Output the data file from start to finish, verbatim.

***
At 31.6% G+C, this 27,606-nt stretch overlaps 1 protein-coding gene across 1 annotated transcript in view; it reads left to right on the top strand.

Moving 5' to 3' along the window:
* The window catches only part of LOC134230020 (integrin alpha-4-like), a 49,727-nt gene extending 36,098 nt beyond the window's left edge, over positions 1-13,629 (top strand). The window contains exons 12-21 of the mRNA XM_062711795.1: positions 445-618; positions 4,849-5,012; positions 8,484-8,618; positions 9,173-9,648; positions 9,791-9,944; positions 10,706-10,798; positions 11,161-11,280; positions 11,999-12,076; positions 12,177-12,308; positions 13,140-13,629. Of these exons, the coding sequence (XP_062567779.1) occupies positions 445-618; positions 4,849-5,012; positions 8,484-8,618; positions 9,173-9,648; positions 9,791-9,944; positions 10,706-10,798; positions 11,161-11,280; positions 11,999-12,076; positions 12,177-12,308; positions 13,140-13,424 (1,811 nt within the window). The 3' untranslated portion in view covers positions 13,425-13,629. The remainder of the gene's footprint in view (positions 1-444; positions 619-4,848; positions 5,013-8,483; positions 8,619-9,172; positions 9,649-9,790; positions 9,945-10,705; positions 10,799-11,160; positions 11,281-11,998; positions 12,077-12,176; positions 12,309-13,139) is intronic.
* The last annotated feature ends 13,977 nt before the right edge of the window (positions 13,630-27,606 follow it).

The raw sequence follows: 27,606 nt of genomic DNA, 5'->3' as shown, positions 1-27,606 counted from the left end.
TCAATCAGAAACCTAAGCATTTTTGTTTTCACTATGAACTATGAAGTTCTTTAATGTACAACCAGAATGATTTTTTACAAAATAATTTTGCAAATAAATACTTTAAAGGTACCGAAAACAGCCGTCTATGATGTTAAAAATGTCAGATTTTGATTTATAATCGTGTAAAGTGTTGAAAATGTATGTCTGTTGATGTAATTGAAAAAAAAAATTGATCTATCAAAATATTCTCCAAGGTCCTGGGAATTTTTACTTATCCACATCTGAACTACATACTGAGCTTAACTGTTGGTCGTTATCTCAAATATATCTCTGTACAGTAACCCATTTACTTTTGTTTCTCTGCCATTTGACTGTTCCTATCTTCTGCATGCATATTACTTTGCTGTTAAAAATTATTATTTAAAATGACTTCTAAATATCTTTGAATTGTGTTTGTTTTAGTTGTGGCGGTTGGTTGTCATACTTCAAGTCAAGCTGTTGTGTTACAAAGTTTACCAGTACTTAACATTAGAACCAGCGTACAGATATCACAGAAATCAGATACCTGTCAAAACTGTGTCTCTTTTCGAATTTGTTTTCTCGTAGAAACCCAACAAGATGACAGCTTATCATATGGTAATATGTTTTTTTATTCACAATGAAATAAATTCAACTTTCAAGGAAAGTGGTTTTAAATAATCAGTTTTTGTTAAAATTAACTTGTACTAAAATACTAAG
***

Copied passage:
At 31.6% G+C, this 27,606-nt stretch overlaps 1 protein-coding gene across 1 annotated transcript in view; it reads left to right on the top strand.

Moving 5' to 3' along the window:
* The window catches only part of LOC134230020 (integrin alpha-4-like), a 49,727-nt gene extending 36,098 nt beyond the window's left edge, over positions 1-13,629 (top strand). The window contains exons 12-21 of the mRNA XM_062711795.1: positions 445-618; positions 4,849-5,012; positions 8,484-8,618; positions 9,173-9,648; positions 9,791-9,944; positions 10,706-10,798; positions 11,161-11,280; positions 11,999-12,076; positions 12,177-12,308; positions 13,140-13,629. Of these exons, the coding sequence (XP_062567779.1) occupies positions 445-618; positions 4,849-5,012; positions 8,484-8,618; positions 9,173-9,648; positions 9,791-9,944; positions 10,706-10,798; positions 11,161-11,280; positions 11,999-12,076; positions 12,177-12,308; positions 13,140-13,424 (1,811 nt within the window). The 3' untranslated portion in view covers positions 13,425-13,629. The remainder of the gene's footprint in view (positions 1-444; positions 619-4,848; positions 5,013-8,483; positions 8,619-9,172; positions 9,649-9,790; positions 9,945-10,705; positions 10,799-11,160; positions 11,281-11,998; positions 12,077-12,176; positions 12,309-13,139) is intronic.
* The last annotated feature ends 13,977 nt before the right edge of the window (positions 13,630-27,606 follow it).

The raw sequence follows: 27,606 nt of genomic DNA, 5'->3' as shown, positions 1-27,606 counted from the left end.
TCAATCAGAAACCTAAGCATTTTTGTTTTCACTATGAACTATGAAGTTCTTTAATGTACAACCAGAATGATTTTTTACAAAATAATTTTGCAAATAAATACTTTAAAGGTACCGAAAACAGCCGTCTATGATGTTAAAAATGTCAGATTTTGATTTATAATCGTGTAAAGTGTTGAAAATGTATGTCTGTTGATGTAATTGAAAAAAAAAATTGATCTATCAAAATATTCTCCAAGGTCCTGGGAATTTTTACTTATCCACATCTGAACTACATACTGAGCTTAACTGTTGGTCGTTATCTCAAATATATCTCTGTACAGTAACCCATTTACTTTTGTTTCTCTGCCATTTGACTGTTCCTATCTTCTGCATGCATATTACTTTGCTGTTAAAAATTATTATTTAAAATGACTTCTAAATATCTTTGAATTGTGTTTGTTTTAGTTGTGGCGGTTGGTTGTCATACTTCAAGTCAAGCTGTTGTGTTACAAAGTTTACCAGTACTTAACATTAGAACCAGCGTACAGATATCACAGAAATCAGATACCTGTCAAAACTGTGTCTCTTTTCGAATTTGTTTTCTCGTAGAAACCCAACAAGATGACAGCTTATCATATGGTAATATGTTTTTTTATTCACAATGAAATAAATTCAACTTTCAAGGAAAGTGGTTTTAAATAATCAGTTTTTGTTAAAATTAACTTGTACTAAAATACTAAG